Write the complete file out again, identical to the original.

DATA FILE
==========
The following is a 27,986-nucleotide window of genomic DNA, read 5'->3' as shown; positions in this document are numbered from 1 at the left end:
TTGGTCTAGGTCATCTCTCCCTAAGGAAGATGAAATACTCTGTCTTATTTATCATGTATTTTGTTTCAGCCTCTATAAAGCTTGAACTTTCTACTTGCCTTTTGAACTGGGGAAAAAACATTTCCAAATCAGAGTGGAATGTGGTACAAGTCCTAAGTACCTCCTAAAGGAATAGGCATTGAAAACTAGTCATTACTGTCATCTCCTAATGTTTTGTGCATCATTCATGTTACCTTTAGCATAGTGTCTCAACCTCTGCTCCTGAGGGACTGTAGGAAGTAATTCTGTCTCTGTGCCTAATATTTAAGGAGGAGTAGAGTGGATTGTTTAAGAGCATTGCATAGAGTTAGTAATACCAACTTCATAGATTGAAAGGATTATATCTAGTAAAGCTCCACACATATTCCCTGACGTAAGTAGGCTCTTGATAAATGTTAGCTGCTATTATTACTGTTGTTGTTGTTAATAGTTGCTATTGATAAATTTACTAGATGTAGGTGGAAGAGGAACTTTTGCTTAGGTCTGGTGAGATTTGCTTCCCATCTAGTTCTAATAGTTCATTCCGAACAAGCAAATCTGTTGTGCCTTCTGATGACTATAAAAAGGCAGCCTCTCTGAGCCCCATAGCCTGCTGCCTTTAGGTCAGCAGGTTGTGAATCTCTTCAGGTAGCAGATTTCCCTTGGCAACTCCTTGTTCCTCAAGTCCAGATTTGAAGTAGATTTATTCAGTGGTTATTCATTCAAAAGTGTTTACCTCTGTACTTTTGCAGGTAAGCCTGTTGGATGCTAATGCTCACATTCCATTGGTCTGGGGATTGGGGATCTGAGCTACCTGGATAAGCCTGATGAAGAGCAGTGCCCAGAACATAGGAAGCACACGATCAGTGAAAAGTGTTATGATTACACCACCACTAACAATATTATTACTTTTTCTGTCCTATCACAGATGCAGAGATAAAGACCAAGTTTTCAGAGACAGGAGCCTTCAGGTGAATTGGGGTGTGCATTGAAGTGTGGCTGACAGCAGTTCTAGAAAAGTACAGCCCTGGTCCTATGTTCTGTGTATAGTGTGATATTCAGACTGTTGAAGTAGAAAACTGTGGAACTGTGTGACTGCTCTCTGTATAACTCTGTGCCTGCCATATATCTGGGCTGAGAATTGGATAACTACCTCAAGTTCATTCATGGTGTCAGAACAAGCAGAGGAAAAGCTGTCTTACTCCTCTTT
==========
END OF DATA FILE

The following is a 27,986-nucleotide window of genomic DNA, read 5'->3' as shown; positions in this document are numbered from 1 at the left end:
TTGGTCTAGGTCATCTCTCCCTAAGGAAGATGAAATACTCTGTCTTATTTATCATGTATTTTGTTTCAGCCTCTATAAAGCTTGAACTTTCTACTTGCCTTTTGAACTGGGGAAAAAACATTTCCAAATCAGAGTGGAATGTGGTACAAGTCCTAAGTACCTCCTAAAGGAATAGGCATTGAAAACTAGTCATTACTGTCATCTCCTAATGTTTTGTGCATCATTCATGTTACCTTTAGCATAGTGTCTCAACCTCTGCTCCTGAGGGACTGTAGGAAGTAATTCTGTCTCTGTGCCTAATATTTAAGGAGGAGTAGAGTGGATTGTTTAAGAGCATTGCATAGAGTTAGTAATACCAACTTCATAGATTGAAAGGATTATATCTAGTAAAGCTCCACACATATTCCCTGACGTAAGTAGGCTCTTGATAAATGTTAGCTGCTATTATTACTGTTGTTGTTGTTAATAGTTGCTATTGATAAATTTACTAGATGTAGGTGGAAGAGGAACTTTTGCTTAGGTCTGGTGAGATTTGCTTCCCATCTAGTTCTAATAGTTCATTCCGAACAAGCAAATCTGTTGTGCCTTCTGATGACTATAAAAAGGCAGCCTCTCTGAGCCCCATAGCCTGCTGCCTTTAGGTCAGCAGGTTGTGAATCTCTTCAGGTAGCAGATTTCCCTTGGCAACTCCTTGTTCCTCAAGTCCAGATTTGAAGTAGATTTATTCAGTGGTTATTCATTCAAAAGTGTTTACCTCTGTACTTTTGCAGGTAAGCCTGTTGGATGCTAATGCTCACATTCCATTGGTCTGGGGATTGGGGATCTGAGCTACCTGGATAAGCCTGATGAAGAGCAGTGCCCAGAACATAGGAAGCACACGATCAGTGAAAAGTGTTATGATTACACCACCACTAACAATATTATTACTTTTTCTGTCCTATCACAGATGCAGAGATAAAGACCAAGTTTTCAGAGACAGGAGCCTTCAGGTGAATTGGGGTGTGCATTGAAGTGTGGCTGACAGCAGTTCTAGAAAAGTACAGCCCTGGTCCTATGTTCTGTGTATAGTGTGATATTCAGACTGTTGAAGTAGAAAACTGTGGAACTGTGTGACTGCTCTCTGTATAACTCTGTGCCTGCCATATATCTGGGCTGAGAATTGGATAACTACCTCAAGTTCATTCATGGTGTCAGAACAAGCAGAGGAAAAGCTGTCTTACTCCTCTTT